The government has acted on its pre-election threat to axe funding through Crown Irrigation Investments.
Three schemes already under way will keep the funding promised.
The government will help fund the construction of irrigation projects on the Canterbury plains and near Kurow and Nelson as it winds back support for large-scale water schemes.
Finance Minister Grant Robertson today said all existing Crown Irrigation Investments Ltd development contracts will be honoured, and that the three named schemes will receive funding for their construction phase given how far down the track they were. . .
. . .“In Crown Irrigation Investments Briefing to Incoming Ministers, the socio-economic gain to communities from planned future irrigation projects in New Zealand was over $1.2 billion per year. With a number of these projects being unable to access loan funding, this is a huge lost opportunity for these rural communities,” says IrrigationNZ Chief Executive Andrew Curtis.
“The Hurunui Water Project, Hunter Downs and Flaxborne irrigation projects all have local community support and also meet strict new environmental requirements around river swimmability and nutrient limits. In addition to this they plan to undertake additional activities to help improve existing water quality – for example the Hunter Downs scheme was planning to augment river flows into the Wainono Lagoon which will help to restore this culturally and environmentally significant ecosystem. A recent UNESCO report – Nature Based Solutions for Water, has highlighted the importance of ‘green infrastructure’ initiatives such as this for improving water quality globally,” he adds.
The Hurunui, Hunter Downs and Flaxborne projects aim to provide water security to predominantly beef, sheep and cropping farms in drought prone areas.
Over the past summer we have experienced droughts followed by unprecedented wet conditions. This is indicative of the climate change impacts we can expect to see in the future,” says Mr Curtis. “It is critical for rural east coast farming communities to have access to a reliable water supply in order to help them manage through these effects,” says Mr Curtis.
Mr Curtis says that when farming communities experience significant droughts, it’s not just farmers who suffer but also the rest of the community and local businesses.
“Local councils see the value of investment in water infrastructure and recognise this as one of the most pressing issues for their communities. We would like to see the merits of these projects considered through the Provincial Growth Fund. These projects will build more resilient rural communities and provide significant community benefits.”
Irrigation would be much better use of regional development funding than a Minister’s pet projects.
Axing the fund continues the government’s raid on the regions.
The Government’s confirmation it will axe major irrigation projects is the second major blow it’s dealt to regional New Zealand in a week, National’s Paul Goldsmith and Nathan Guy say.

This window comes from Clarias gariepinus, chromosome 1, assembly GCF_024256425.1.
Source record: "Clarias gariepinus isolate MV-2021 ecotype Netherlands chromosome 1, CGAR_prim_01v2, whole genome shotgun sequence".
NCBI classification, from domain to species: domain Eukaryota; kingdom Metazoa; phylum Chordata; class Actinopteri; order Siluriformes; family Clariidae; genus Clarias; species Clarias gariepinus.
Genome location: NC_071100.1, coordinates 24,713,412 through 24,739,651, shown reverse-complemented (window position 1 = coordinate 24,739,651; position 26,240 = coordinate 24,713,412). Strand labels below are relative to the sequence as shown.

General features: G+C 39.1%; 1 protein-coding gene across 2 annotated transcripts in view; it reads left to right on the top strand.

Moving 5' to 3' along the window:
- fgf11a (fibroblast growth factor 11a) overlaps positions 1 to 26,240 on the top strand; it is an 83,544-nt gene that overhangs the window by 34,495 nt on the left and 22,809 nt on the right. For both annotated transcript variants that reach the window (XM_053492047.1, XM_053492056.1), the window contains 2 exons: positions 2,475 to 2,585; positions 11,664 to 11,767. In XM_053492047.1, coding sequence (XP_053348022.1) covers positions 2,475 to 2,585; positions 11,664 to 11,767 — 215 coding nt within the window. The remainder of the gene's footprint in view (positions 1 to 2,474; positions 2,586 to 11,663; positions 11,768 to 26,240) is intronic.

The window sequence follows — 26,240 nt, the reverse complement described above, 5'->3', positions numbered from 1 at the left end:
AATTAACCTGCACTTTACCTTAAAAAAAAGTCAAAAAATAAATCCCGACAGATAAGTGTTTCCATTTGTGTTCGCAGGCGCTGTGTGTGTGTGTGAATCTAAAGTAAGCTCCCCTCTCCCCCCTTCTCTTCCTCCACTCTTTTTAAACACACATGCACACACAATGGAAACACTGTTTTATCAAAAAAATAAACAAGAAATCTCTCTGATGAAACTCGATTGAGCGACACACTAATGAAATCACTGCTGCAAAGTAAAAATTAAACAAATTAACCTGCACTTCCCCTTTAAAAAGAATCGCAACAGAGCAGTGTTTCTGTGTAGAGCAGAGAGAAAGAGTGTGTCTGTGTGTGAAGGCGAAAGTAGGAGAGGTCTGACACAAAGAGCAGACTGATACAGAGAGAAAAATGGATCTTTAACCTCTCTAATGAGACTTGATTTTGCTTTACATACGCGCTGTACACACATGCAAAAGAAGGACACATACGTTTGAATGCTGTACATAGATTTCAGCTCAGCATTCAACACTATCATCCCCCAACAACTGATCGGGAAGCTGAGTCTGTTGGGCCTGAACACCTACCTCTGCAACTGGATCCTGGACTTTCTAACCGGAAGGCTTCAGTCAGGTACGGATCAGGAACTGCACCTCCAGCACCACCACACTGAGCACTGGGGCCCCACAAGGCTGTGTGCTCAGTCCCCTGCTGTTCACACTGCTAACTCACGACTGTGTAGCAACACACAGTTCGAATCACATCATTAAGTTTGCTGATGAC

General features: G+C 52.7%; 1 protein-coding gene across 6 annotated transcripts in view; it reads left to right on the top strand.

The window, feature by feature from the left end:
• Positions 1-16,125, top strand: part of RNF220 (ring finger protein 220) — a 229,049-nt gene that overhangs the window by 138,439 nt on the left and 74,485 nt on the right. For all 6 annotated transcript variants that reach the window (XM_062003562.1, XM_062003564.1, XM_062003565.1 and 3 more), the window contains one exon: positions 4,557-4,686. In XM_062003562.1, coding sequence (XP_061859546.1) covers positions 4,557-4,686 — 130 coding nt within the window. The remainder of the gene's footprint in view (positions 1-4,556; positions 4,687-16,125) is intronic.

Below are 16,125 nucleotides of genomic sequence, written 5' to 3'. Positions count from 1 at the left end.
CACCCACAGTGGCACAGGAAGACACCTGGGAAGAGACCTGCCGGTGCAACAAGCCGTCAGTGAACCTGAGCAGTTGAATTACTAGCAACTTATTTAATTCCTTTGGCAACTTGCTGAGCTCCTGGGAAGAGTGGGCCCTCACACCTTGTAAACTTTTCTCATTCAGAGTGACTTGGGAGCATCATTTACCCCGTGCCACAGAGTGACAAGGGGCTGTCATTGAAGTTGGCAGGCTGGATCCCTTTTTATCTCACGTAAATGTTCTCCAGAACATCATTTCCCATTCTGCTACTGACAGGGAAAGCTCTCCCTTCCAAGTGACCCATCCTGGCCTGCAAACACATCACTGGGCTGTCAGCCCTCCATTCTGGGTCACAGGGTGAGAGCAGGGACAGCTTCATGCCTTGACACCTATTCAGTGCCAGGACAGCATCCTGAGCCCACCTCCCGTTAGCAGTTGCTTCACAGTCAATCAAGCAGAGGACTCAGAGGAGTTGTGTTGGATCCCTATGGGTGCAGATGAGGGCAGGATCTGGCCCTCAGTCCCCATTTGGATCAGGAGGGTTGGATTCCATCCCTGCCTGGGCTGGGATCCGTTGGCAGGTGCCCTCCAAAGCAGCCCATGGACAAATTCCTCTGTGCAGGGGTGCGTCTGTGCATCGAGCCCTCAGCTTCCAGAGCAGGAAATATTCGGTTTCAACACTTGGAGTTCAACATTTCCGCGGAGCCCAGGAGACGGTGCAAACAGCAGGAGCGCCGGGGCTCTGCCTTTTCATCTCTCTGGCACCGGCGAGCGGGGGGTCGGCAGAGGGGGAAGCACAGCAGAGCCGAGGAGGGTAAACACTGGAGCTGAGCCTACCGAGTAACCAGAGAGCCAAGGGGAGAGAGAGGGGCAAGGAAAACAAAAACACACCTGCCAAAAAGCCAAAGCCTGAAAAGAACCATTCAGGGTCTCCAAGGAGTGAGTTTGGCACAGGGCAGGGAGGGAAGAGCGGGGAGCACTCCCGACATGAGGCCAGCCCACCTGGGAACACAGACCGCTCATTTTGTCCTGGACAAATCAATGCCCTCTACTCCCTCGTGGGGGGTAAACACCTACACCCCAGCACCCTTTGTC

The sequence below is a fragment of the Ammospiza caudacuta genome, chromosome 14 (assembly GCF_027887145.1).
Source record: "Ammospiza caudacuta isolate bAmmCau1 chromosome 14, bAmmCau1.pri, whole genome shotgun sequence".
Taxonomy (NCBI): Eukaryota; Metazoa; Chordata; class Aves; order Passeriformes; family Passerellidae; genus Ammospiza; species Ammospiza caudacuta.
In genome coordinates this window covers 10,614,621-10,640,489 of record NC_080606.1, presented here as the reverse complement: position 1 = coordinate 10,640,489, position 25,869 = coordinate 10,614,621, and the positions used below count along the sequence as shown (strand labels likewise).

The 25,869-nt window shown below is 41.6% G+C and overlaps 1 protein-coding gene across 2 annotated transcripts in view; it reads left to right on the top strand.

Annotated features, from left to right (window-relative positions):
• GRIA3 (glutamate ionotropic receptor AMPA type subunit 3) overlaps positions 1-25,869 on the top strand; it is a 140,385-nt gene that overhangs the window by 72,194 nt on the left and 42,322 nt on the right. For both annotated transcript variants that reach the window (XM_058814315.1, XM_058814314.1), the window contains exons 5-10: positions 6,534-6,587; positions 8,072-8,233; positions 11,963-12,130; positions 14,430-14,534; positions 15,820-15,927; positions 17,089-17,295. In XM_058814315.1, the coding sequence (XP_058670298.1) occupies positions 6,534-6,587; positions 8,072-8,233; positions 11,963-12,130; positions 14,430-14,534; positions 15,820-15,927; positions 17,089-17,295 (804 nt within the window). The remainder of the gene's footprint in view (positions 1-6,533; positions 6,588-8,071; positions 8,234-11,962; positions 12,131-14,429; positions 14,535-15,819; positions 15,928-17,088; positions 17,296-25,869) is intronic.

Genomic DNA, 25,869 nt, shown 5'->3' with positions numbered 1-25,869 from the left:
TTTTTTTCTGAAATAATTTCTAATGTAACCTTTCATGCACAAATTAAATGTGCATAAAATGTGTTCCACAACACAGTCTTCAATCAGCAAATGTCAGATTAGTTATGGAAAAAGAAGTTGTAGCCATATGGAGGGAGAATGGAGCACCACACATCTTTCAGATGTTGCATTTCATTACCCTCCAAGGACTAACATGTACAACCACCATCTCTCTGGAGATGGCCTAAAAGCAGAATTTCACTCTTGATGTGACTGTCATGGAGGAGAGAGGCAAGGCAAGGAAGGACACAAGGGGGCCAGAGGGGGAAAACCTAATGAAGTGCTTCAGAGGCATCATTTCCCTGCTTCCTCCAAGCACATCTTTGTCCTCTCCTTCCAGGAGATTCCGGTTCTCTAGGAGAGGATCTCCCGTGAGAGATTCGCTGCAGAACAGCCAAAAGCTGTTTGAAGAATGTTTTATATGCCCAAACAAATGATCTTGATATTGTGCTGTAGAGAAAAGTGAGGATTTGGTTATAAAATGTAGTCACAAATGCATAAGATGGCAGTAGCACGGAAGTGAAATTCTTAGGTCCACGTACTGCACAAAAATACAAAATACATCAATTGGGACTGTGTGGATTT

“Fresh from whacking a major new fuel tax on New Zealand motorists the Government has announced it will leave regional farmers and growers at the mercy of prolonged droughts by canning support for important irrigation projects,” National’s Agriculture spokesperson Nathan Guy says.
“This is a huge blow to regional New Zealand which is facing an increasingly uncertain future as a result of this Government’s raid on our regions.
“This summer alone saw six regions declared in drought as dry weather hammered primary producers right around New Zealand. These irrigation projects would have given them the certainty they could deal with future dry spells but that certainty’s now been ripped away.
North Otago used to be wracked by recurring droughts which caused widespread financial, environmental and social distress.
Now large areas are irrigated the district is virtually drought-proof.
Irrigation has enabled the production of more food, the provision of more jobs and provides insurance against dry weather.
Mr Goldsmith says the Government’s regional growth strategy is a mess.
“It’s Jekyll and Hyde and seems to come down to which of Labour’s two support parties wins the day.
“One day Shane Jones sticks his finger in the air and doles out taxpayer cash for pet projects, the next day four ministers announce the Government will rip $5b out of regional road funding but tax motorists more and the next it is stripping millions out of important and demonstrably effective regional irrigation projects. . .
“It just shows the Government has no clear strategy.
“It says it supports regional New Zealand but it continues to put the boot in. Axing irrigation projects makes it harder for farmers and growers to do their jobs, harder for them to create jobs, harder to grow our exports and harder for New Zealanders to get ahead.”
It’s ironic that the government wants us to take climate change seriously, including the risk of more droughts, yet has striped funding from irrigation projects which could provide insurance against dry weather.